A federal judge in Brooklyn unsealed documents this week related to an investigation into a user of WhatsApp, the popular Facebook-owned messenger for smartphones.
The documents reveal a New York FBI agent used a grand jury subpoena to demand subscriber information and communications log for the WhatsApp user. Even though the request came in 2014, there has been no record of it until now due to a gag order forbidding WhatsApp from disclosing the existence of the investigation to the subscriber or anyone else.
The use of such gag orders is controversial, and companies like Twitter and Yahoo have challenged them in court, arguing that they violate users’ due process and free speech rights.
The order to unseal the WhatsApp subpoena, issued by U.S. Magistrate Judge James Orenstein, does not include any explanation, but records show it came after a so-called “show cause” hearing in early January—suggesting WhatsApp may have asked for the gag order to be lifted.
A WhatsApp spokesperson, Matt Steinfeld, declined to comment on the case. John Marzulli, a spokesperson for the Justice Department in Brooklyn, said he could not comment “on any aspect of the subpoena.”
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The dispute over the WhatsApp investigation is significant because it suggests the Facebook-owned company is part of a broader pushback by the tech industry against secret demands for user information. Those demands can include gag orders on grand jury subpoenas or so-called “National Security Letters,” which are a form of subpoena that doesn’t require a judge.
The Justice Department and law enforcement agencies say such tactics are necessary to preserve the integrity of confidential investigations. Critics such as the ACLU, which joined an unsuccessful bid by Twitter and Yahoo to challenge recent gag orders, say the government should redact the orders rather than sealing up their very existence.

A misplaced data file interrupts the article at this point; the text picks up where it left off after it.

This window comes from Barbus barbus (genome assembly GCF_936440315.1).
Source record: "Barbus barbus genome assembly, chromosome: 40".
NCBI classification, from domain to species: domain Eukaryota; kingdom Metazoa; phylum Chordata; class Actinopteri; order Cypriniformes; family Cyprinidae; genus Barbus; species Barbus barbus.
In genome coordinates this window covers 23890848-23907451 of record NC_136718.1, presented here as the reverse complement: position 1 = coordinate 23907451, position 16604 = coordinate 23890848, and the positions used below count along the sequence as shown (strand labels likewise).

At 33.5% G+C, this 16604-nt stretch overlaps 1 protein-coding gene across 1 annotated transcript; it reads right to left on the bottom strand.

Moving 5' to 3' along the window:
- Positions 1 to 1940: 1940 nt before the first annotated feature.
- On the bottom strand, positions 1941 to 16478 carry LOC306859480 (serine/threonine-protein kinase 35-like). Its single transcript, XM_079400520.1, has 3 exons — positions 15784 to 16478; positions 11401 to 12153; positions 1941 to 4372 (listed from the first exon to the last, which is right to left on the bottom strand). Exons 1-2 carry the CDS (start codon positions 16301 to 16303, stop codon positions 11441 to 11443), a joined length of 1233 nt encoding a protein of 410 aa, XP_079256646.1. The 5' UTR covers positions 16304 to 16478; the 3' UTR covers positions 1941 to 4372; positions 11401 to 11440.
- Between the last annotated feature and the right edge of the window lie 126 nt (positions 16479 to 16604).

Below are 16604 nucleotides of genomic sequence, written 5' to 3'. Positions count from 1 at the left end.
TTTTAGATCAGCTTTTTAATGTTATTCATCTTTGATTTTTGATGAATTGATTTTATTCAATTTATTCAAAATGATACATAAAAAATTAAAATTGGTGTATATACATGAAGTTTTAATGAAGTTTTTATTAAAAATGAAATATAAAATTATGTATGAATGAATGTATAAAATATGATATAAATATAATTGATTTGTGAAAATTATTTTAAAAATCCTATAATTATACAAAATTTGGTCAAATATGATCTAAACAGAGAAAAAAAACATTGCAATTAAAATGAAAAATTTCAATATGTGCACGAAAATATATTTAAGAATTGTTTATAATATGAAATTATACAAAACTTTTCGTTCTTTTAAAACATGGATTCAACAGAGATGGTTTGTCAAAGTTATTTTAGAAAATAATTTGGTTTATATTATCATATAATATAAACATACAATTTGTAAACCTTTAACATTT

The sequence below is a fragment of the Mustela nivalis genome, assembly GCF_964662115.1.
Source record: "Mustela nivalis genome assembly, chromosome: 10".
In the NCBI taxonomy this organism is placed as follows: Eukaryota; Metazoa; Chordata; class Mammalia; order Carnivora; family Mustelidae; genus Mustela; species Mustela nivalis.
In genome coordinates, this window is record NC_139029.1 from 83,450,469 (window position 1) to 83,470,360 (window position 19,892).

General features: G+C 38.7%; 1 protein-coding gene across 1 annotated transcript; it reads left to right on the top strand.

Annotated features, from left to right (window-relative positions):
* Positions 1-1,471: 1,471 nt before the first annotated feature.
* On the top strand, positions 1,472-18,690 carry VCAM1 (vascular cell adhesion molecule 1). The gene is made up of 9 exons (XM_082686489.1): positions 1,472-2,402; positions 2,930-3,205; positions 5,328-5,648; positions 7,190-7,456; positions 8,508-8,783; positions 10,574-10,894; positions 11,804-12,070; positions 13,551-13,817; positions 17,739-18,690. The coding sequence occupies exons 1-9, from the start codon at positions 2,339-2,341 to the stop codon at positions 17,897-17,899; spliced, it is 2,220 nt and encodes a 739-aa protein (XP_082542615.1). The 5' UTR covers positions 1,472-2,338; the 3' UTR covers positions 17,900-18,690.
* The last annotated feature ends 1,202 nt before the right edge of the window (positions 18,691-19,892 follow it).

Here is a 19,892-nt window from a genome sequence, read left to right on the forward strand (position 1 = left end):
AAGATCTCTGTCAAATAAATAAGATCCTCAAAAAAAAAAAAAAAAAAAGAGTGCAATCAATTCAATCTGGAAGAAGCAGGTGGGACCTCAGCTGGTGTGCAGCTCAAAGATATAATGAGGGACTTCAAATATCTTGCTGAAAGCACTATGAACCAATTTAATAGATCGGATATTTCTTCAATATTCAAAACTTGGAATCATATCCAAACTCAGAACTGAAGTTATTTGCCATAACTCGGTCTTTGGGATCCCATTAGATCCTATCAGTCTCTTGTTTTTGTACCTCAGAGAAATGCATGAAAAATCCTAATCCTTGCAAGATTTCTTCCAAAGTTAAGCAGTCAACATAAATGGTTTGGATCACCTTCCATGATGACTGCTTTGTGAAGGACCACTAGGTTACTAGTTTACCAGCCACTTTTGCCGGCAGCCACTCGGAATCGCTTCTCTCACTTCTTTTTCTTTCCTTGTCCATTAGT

In the last year, the tech industry has gained some traction in its fight against gag orders. Last May, for instance, Facebook persuaded a judge to refuse a Justice Department demand because it used “boilerplate” language to justify 15 separate gag orders.
The unsealing of the WhatsApp subpoena, spotted by Verge reporter Russell Brandom, also comes at a time of mounting concern by consumers and activists about keeping their messages private.
In the case of WhatsApp, a news outlet in January reported the app contained a “backdoor,” but the report has since been discredited.
Overall, WhatsApp has a strong reputation for privacy, in part due to its use of so-called “end-to-end encryption.” The app also relies on cryptography from Open Whisper Systems, a company widely considered to be the gold standard for message privacy, and which stores almost no data about its users—as the FBI discovered in a court case in 2016.